On October 29-30 the MIT Transit Group hosted its sixth Transit Leaders Roundtable. The two-day event — co-sponsored by Transport for London, the Massachusetts Bay Transportation Authority (MBTA) in Boston, and the Mass Transit Railway (MTR) in Hong Kong — brought together 25 executive-level managers and transportation experts from 13 major urban transit agencies, including New York City, Chicago, San Francisco, Dallas, Seattle, Minneapolis-St. Paul, and Paris, in addition to the three sponsoring agencies.
MIT Department of Civil and Environmental Engineering (CEE) Professor Nigel Wilson, director of the MIT Transit Group, launched the roundtable with an energetic description of the meeting as “an excellent opportunity for participants to exchange ideas, thoughts, and experiences in dealing with transit management, planning and operations, strategies, as well as the current challenges and opportunities facing public transit systems worldwide.” Moreover, the roundtable provided a venue for the MIT Transit Lab research team to present relevant research findings to an audience of large-city transit agency leaders.
Following Wilson’s introduction was a welcoming speech from the Massachusetts Department of Transportation (MassDOT) Secretary Stephanie Pollack — with a brief elucidation of the current technology issues facing the new management of the MBTA in Boston — and a keynote presentation from MIT Department of Aeronautics and Astronautics Professor Emilio Frazzoli, director of the Transportation at MIT Initiative on the “Autonomy and the Future of Urban Mobility.”
Held on MIT campus, the roundtable involved a myriad of interesting discussions. Shadowing the initial presentations were a series of themed open discussions:
- New services and systems: CEE Research Associate John Attanucci ’74 served as the moderator for this first session, focusing on the transit industry’s response and potential collaboration with Uber — and similar new urban mobility services — including a variety of ways these new services might complement conventional transit service. Agencies from Seattle, Dallas, Montreal, and Motivate, Inc. (a private company that provides urban mobility services) provided their recent experiences in dealing with a range of new mobility services.
- Near-capacity operations: With Northeastern University Professor Haris Koutsopoulos filling the role as moderator, this session emphasized specific operational strategies to increase capacity, as well as the roles of decision support systems and technology in increasing capacity and relieving peak period crowding on many of the assembled systems. Agency strategies were outlined by participants from New York, Hong Kong, and Boston.
- Building political support for financing improvement: CEE Senior Lecturer Fred Salvucci opened a discussion in this session on transit benefits, costs, and financing sources, and more efficient ways to create political support for transit improvement. Presentations were given by agencies from Boston, Chicago, and London, and most of the participants added their unique perspectives on this most critical issue.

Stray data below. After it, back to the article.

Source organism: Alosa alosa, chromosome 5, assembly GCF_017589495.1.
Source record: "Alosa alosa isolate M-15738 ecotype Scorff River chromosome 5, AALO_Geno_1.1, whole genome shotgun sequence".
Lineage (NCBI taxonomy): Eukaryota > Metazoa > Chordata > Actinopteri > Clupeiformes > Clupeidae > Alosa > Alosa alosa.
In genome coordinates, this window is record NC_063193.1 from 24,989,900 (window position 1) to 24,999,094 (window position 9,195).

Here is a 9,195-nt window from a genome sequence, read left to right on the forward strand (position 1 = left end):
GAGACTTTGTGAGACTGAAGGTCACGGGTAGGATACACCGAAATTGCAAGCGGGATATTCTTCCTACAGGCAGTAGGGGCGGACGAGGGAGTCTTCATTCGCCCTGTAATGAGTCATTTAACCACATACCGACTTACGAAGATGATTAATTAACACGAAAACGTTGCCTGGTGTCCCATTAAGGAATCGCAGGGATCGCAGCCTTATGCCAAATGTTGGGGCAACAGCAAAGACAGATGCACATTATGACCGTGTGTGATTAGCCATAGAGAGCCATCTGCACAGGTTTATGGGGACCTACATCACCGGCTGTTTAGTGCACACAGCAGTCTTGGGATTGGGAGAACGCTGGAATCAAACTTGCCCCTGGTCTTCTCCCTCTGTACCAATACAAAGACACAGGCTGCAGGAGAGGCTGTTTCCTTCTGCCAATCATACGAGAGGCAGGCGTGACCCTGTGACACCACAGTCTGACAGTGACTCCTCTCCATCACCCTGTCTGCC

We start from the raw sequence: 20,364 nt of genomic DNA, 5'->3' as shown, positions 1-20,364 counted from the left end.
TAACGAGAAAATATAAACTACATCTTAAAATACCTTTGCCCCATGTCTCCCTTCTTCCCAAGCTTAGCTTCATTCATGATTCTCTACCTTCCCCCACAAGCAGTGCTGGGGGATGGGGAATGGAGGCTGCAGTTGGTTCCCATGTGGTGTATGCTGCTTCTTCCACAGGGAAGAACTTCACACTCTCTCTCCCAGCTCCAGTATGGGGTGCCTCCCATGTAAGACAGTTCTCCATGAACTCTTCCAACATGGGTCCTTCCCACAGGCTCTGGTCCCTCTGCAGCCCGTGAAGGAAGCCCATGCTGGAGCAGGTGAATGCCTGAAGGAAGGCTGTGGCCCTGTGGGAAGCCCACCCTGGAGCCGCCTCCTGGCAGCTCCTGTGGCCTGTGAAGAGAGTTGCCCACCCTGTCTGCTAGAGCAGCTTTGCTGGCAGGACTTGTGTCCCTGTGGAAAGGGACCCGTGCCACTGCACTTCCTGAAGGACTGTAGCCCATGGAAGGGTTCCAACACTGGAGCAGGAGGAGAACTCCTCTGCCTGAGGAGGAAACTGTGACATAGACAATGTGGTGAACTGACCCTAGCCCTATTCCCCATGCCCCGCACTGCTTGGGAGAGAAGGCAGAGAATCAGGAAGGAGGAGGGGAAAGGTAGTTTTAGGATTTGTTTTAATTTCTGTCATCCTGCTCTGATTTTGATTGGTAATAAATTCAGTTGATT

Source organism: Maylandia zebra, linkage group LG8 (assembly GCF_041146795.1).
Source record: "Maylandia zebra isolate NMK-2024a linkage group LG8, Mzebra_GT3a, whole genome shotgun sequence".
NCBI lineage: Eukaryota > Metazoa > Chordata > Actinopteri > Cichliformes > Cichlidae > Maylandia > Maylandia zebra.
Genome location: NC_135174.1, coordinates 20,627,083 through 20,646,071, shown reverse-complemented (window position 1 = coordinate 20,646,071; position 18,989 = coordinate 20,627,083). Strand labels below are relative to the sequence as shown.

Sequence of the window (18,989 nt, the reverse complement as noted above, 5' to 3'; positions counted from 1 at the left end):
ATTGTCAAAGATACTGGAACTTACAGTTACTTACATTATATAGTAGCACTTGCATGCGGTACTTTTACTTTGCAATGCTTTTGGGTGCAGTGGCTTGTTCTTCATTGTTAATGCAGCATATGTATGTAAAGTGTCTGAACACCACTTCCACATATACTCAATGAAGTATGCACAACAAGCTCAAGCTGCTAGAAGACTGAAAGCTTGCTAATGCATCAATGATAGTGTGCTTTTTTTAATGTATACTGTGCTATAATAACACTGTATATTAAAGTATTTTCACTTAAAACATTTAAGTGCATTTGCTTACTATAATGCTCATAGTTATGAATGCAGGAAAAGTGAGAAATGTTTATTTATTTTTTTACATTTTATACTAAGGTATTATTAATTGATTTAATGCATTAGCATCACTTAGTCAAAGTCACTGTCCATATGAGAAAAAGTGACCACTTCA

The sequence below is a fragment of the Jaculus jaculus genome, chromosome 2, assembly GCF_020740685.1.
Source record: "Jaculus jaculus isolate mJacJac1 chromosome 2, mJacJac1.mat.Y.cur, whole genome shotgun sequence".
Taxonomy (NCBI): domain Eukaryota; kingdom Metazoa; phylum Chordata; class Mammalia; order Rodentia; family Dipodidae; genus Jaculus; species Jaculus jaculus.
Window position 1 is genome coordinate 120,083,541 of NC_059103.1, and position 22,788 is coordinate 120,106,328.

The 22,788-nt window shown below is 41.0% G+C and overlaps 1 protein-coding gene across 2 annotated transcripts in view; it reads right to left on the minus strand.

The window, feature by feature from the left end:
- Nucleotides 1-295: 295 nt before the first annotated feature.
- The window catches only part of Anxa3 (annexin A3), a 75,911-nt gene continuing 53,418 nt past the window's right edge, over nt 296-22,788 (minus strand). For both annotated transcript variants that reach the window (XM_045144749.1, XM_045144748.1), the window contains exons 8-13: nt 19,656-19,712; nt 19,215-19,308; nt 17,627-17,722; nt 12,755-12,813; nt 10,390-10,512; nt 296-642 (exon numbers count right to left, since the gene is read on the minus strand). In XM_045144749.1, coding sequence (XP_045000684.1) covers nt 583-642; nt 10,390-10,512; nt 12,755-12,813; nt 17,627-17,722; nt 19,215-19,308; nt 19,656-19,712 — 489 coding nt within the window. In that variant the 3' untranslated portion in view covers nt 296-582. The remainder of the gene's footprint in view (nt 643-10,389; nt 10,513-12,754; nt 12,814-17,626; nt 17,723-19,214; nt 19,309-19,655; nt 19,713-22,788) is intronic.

- Customer behavior: Moderated by Department of Urban Studies and Planning Assistant Professor Jinhua Zhao, this session focused on current behavior research in transportation. With a lively introduction on behavioral economics theories, Zhao discussed the importance of agency understanding of customer behavior and how it is clearly tied to each of the other workshop topics. Representatives of Paris RATP and Motivate presented their respective approaches to customer research and most of the other agency participants chimed in with their own perspectives.
- Data Analytics: CEE Research Associate Gabriel Sanchez-Martinez, the moderator, used this session to address issues such as data sources, data analysis technology, and impact and benefits of data analytics in a forward-thinking transit organization. Presentations were given by agencies from London, Minneapolis-St. Paul, and New York. Retired MIT senior lecturer George Kocur also presented an example of using analytics for strategic management based on work he did in the private sector.
At the event’s conclusion, one staff member and three students in the MIT Transit Lab presented brief graduate student research summaries on the following topics: Sanchez-Martinez on schedule-free high-frequency transit; CEE graduate student Cecilia Viggiano SM ’13 on using automatically collected data to inform network planning; CEE graduate student Anson Stewart SM ’14 on collaborative, accessibility-based stakeholder engagement for transit projects; and CEE alumna Yiwn Zhu SM ’14 on a modeling framework for passengers assignment to trains based on automated data under near capacity operation.